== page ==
Report No. 198
3.5 POTA 2002:
Section 30 of the Prevention of Terrorism Act, 2002 enacted recently, is on the same lines as section 16 of the Terrorist and Disruptive Activities (Prevention) Act, 1987 referred to above. It reads as follows:
"30. Protection of witnesses.- (1) Notwithstanding anything contained in the Code, the proceedings under this Act may, for reason to be recorded in writing, be held in camera if the Special Court so desires.
(2) A Special Court, if on an application made by a witness in any proceeding before it or by the Public Prosecutor in relation to such witness or on its own motion, is satisfied that the life of such witness is in danger, it may, for reasons to be recorded in writing, take such measures as it deems fit for keeping the identity and address of such witness secret.
(3) In particular, and without prejudice to the generality of the provisions of sub-section (2), the measures which a Special Court may take under that sub-section may include-
(a) the holding of the proceedings at a place to be decided by the Special Court;
(b) the avoiding of the mention of the names and addresses of the witnesses in its orders or judgments or in any records of the case accessible to public;
(c) the issuing of any directions for securing that the identity and address of the witnesses are not disclosed;
(d) a decision that it is in the public interest to order that all or any of the proceedings pending before such a Court shall not be published in any manner.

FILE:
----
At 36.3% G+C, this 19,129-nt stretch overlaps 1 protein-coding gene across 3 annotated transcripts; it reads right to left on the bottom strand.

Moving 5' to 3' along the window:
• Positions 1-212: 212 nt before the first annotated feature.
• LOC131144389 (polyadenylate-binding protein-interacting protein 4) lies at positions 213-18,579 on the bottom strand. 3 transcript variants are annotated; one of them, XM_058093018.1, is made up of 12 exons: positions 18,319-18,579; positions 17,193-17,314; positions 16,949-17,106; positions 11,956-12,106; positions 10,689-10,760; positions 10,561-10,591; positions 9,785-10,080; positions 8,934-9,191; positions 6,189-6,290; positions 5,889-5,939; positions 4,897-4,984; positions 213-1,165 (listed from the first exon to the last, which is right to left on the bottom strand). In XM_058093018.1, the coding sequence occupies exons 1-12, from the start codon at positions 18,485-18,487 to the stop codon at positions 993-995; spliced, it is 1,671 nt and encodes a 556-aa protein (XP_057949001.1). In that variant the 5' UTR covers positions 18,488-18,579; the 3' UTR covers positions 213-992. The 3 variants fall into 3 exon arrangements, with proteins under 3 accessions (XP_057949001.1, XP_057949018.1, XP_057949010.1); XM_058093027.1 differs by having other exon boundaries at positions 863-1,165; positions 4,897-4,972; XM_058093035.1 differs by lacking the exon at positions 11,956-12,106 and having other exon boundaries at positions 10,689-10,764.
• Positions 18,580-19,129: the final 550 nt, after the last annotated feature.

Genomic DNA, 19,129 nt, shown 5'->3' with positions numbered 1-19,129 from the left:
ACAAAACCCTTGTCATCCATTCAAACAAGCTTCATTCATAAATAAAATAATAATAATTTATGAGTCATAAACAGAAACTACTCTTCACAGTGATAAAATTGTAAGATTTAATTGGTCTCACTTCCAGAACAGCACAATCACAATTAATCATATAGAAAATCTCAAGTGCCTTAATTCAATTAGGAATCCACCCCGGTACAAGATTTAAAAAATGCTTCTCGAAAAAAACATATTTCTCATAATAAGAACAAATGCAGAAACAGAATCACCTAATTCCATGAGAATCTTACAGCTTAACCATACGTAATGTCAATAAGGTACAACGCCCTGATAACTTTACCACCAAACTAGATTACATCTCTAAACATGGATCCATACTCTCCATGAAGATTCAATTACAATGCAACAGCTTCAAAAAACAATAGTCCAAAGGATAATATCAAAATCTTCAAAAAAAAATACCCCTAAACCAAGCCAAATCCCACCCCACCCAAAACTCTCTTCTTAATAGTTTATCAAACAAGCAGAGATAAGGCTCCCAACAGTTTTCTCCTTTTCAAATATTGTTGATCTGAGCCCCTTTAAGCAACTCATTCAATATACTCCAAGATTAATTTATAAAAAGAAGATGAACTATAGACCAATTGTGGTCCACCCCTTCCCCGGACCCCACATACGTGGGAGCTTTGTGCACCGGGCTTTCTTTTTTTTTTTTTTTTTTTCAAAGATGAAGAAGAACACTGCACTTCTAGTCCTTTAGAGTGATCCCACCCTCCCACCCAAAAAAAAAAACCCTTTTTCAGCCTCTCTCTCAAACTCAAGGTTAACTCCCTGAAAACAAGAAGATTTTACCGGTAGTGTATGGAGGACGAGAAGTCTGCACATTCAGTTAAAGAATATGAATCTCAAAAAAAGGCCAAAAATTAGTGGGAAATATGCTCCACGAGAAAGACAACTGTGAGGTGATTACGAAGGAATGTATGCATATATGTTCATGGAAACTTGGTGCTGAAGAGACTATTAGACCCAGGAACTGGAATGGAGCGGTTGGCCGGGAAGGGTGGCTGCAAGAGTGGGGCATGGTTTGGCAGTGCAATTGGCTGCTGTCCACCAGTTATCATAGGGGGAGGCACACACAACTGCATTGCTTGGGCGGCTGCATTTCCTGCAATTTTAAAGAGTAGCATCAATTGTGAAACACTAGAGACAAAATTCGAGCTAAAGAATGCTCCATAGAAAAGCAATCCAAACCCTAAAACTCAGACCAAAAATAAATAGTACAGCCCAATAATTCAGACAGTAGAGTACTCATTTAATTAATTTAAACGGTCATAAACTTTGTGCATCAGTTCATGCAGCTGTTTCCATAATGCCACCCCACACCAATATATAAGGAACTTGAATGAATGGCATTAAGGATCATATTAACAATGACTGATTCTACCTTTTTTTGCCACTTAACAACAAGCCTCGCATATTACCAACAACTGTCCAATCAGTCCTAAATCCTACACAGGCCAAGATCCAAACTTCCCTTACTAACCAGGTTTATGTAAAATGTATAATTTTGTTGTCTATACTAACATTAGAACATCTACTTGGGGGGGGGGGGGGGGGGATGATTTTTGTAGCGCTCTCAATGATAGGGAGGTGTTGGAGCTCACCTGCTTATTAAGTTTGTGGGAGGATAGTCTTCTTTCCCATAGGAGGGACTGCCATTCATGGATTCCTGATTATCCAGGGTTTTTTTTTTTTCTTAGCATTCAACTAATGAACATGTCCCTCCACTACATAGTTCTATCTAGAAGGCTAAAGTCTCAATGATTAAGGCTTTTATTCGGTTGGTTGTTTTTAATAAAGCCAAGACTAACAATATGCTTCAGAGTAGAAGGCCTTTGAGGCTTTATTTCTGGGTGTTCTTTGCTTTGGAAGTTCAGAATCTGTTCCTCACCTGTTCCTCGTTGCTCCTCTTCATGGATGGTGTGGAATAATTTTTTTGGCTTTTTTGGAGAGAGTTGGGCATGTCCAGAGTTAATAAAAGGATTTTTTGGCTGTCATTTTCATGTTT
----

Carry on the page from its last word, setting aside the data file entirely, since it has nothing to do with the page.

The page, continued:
(4) Any person who contravenes any decision or direction issued under sub-section (3) shall be punishable with imprisonment for a term which may extend to one year and with fine which may extend to one thousand rupees."
The validity of section 30 has been upheld in PUCL v. Union of India: 2003(10) SCALE 967 which will be referred to in detail in Chapter V, para 5.15.
3.6 As already stated in the previous Chapter (para 2.3.3), there is yet another special statute, the Juvenile (Care and Protection of Children) Act, 2000, section 21 which prohibits the publication of name, address or school or any other particulars calculated to lead to the identification of the juvenile. It also prohibits the publication of the picture of any such juvenile.
3.7 Present need for a general law on Protection of identity of witnesses even in cases which do not relate to terrorism or disruptive activities.
The above analysis of the state of the statute law, both the general and special law, shows that there is no general law on protection of identity of witnesses in criminal case.- apart from the provisions for protection of witnesses in the special statutes governing terrorist-crimes, such as the Prevention of Terrorism Act, 2002 etc. In recent times, the cases where witnesses are turning hostile at trial due to threats, is no longer confined to cases of terrorism. Even in other types of offences falling under the Indian Penal Code or other special statute, this phenomenon has reached alarming proportion.
There is therefore need, as in other countries, to generally empower the Court in such case.- where muscle power, political power, money power or other methods employed against witnesses and victim.- for the purpose of protecting the witnesses so that witnesses could give evidence without any fear of reprisals and witnesses do not turn hostile on account of threats by the accused. That, indeed, is the purpose of this Consultation Paper.